Your weekly economic update from the team at FXD Capital
Rishi Sunak’s UK budget left me with more questions than answers. There are usually enough leaks in the preamble to budgets to make the final event seem more like a confirmation procession over a revelation. There have been rumours about raises to capital gains and income taxes (and even a new wealth tax) in the past couple of months. In the end, none materialised, and it leaves many questions about how the UK is going to pay for the increased spending incurred during the pandemic. Lackadaisical attitudes to money printing also bring an uncomfortable feeling against the backdrop of rising government bond yields.
With all the spending announced in the budget and the gap between concessions starting (such as corporation tax increases), it suggests that the government’s strategy is to roll the dice of economic recovery and hope that the rising tide lifts all boats.
I think the government has kicked the can down the road here, and the result with neither be sufficient for the country nor itself. Regarding the former, the increase of corporation tax to 25% by 2025 may not translate to increased tax collections, instead encouraging companies to reinvest cash flow for growth. Such a tactic has been the hallmark of technology companies over the past decade and has contributed to growth stocks’ success; Amazon, for example, has never paid a dividend. On the other hand, encouraging a more expansive, future-looking approach by dividend-hungry FTSE companies may benefit UK plc over the long-run, as they reinforce operations and invest for growth, over depleting reserves to pay out dividends. Plans will also be bolstered by the 130% “super deduction” of new asset investment.
For the government’s fortunes, the budget is a calculated gamble. If the economic revival succeeds and absolute returns reduce the deficit, it can enter the next election cycle on a wave. Yet, if it doesn’t, they will be backed into a corner and forced to make decisions they should have perhaps made now, at a time where there is less time for the electorate to forget the pain inflicted.
Away from the budget, which dominated the news, there were other noteworthy events in the UK this week. The sunset for LIBOR is nearing closer, as the FCA announced that figures for remaining currencies would cease to be published by the end of 2021.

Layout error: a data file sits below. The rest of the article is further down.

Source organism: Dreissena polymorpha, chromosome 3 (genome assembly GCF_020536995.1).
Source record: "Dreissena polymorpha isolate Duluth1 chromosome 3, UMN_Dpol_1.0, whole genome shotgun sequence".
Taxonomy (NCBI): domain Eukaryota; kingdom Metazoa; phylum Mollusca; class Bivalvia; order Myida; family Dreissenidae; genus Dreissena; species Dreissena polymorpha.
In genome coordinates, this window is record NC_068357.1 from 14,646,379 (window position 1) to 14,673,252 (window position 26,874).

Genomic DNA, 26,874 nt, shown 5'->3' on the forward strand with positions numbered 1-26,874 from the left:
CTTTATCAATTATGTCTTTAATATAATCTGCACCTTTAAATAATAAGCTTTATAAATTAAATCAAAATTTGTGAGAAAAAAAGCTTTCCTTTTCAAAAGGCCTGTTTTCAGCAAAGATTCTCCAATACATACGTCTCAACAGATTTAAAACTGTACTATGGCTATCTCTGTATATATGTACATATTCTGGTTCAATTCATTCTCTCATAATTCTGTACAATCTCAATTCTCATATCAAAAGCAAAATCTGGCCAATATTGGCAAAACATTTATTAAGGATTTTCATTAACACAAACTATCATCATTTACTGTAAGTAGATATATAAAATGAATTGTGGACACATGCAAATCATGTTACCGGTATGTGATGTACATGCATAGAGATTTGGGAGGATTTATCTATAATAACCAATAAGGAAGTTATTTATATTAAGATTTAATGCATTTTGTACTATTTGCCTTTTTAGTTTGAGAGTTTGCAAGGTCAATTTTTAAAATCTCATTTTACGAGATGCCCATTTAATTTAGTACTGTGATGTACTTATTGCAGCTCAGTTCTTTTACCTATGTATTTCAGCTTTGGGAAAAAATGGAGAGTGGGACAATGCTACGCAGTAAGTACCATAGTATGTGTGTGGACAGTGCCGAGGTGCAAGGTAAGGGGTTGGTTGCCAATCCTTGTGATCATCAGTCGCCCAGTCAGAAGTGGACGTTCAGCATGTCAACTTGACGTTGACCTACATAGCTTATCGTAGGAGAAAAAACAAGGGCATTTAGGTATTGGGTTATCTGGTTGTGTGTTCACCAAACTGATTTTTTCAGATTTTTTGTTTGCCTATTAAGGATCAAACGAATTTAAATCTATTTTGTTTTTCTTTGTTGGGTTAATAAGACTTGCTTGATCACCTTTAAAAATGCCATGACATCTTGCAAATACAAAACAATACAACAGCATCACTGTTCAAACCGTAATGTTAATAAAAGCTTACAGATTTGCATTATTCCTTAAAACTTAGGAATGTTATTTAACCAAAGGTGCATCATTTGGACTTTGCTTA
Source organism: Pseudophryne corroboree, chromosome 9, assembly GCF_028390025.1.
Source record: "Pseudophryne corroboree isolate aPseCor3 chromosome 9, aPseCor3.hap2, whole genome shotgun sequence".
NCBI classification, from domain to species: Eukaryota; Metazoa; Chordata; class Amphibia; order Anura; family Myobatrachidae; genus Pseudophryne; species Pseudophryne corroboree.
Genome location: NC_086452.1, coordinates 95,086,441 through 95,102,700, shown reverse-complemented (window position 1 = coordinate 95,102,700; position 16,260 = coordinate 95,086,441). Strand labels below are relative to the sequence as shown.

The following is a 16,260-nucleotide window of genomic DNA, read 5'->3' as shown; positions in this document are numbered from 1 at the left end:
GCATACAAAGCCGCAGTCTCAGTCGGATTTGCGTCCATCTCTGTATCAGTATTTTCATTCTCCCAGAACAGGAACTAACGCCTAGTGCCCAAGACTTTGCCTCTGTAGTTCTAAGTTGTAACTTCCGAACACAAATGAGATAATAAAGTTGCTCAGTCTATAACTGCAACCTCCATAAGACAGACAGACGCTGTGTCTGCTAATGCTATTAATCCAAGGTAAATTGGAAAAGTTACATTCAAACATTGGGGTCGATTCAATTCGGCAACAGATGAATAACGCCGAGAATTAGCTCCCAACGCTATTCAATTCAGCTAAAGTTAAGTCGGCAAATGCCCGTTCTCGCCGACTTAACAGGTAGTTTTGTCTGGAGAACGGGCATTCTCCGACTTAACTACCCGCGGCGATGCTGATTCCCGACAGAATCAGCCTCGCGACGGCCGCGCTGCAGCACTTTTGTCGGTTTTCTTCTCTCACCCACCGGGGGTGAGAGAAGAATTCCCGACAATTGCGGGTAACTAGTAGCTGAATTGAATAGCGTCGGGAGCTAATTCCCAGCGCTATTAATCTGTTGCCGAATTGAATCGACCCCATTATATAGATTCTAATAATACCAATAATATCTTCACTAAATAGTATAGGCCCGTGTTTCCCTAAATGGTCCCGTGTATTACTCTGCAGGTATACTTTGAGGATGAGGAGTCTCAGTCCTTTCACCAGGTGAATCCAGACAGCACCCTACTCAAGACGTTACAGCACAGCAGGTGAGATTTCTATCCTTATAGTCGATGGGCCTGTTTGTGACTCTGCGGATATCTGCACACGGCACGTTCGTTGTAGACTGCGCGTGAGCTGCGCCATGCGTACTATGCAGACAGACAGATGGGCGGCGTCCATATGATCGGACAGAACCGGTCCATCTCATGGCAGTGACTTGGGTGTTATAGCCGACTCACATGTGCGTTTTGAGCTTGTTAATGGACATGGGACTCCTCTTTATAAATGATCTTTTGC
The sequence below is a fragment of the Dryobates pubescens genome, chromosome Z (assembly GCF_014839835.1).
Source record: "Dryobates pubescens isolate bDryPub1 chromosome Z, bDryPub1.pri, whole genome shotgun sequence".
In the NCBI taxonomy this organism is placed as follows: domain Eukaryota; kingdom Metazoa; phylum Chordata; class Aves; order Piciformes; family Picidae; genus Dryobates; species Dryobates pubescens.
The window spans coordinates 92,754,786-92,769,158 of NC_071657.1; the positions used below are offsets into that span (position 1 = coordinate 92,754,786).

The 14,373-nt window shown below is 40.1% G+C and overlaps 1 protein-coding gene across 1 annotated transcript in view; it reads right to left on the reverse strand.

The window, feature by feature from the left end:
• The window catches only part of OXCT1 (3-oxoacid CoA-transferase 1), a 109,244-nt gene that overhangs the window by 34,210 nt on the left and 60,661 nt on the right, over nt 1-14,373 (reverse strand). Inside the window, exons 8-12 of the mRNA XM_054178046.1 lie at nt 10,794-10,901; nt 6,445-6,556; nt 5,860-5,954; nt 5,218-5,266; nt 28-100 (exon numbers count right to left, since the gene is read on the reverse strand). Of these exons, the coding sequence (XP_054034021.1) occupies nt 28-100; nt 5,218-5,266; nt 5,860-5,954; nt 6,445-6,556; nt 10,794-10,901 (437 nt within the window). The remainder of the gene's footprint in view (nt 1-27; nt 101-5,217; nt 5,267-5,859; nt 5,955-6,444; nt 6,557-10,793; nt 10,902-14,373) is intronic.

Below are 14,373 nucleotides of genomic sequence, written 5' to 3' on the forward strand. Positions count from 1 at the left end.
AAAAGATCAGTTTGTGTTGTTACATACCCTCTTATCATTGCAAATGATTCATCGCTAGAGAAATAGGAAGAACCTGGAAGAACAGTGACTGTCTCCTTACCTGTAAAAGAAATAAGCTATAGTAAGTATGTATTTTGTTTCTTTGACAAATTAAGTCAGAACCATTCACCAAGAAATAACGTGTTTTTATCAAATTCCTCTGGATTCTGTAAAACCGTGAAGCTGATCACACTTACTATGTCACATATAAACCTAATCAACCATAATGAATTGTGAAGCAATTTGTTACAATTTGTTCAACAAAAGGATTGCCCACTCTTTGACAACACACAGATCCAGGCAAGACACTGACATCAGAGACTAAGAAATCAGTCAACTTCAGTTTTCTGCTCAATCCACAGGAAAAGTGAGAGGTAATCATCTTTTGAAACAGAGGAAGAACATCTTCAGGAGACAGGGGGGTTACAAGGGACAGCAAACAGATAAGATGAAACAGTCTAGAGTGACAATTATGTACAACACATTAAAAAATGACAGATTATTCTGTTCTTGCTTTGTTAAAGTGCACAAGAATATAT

Moves to make the FTSE more attractive for IPO listings in the face of increased competition have entered the lobbying phase between relevant parties. The argument relates to making more concessions on the use of dual-class shares and reducing minimum levels of free float. Deliveroo is mooted for a potential IPO soon; its status as a technology leader and desire to retain founder control through dual-class shares will provide an impetus for any shakeup.
Drama in the bond market continued this week, despite some early respite. 10-year yields touched upon 1.55% during comments by Jerome Powell at the Wall Street Journal Jobs Summit on Thursday.
Continual yield volatility is due to Fed sentiment remaining noncommittal towards changing course from the patient withdrawal of recovery support. Over recent weeks, there have also been issues with US Treasury liquidity, a $21 trillion market. Last Thursday, Primary Dealers (banks that underwrite US bond sales) were forced to pick up 40% of the sale of a new seven-year Treasury auction.
Europe provided some respite to the inflation narrative, as Eurostat’s flash estimate for January showed prices rising 0.2% on the month and 0.9% year-on-year. The delta between Europe and US figures will be pertinent in the coming months due to both regions being at disparate points related to lockdown conditions.
Continual lockdown restrictions and a struggling vaccine rollout take their toll, and recent data points to a double-dip recession in Europe. This week, Spanish unemployment hit a five-year high, and German retail sales fell for a second successive month.
All the best for the week ahead,
Our weekly column is written by Alex Graham, Economic Advisor to FXD Capital. Originally a bank treasurer, Alex’s weekly roundup intends to provide a conversational, top-down view of what is going on in world macroeconomics and how it impacts business on the ground level.
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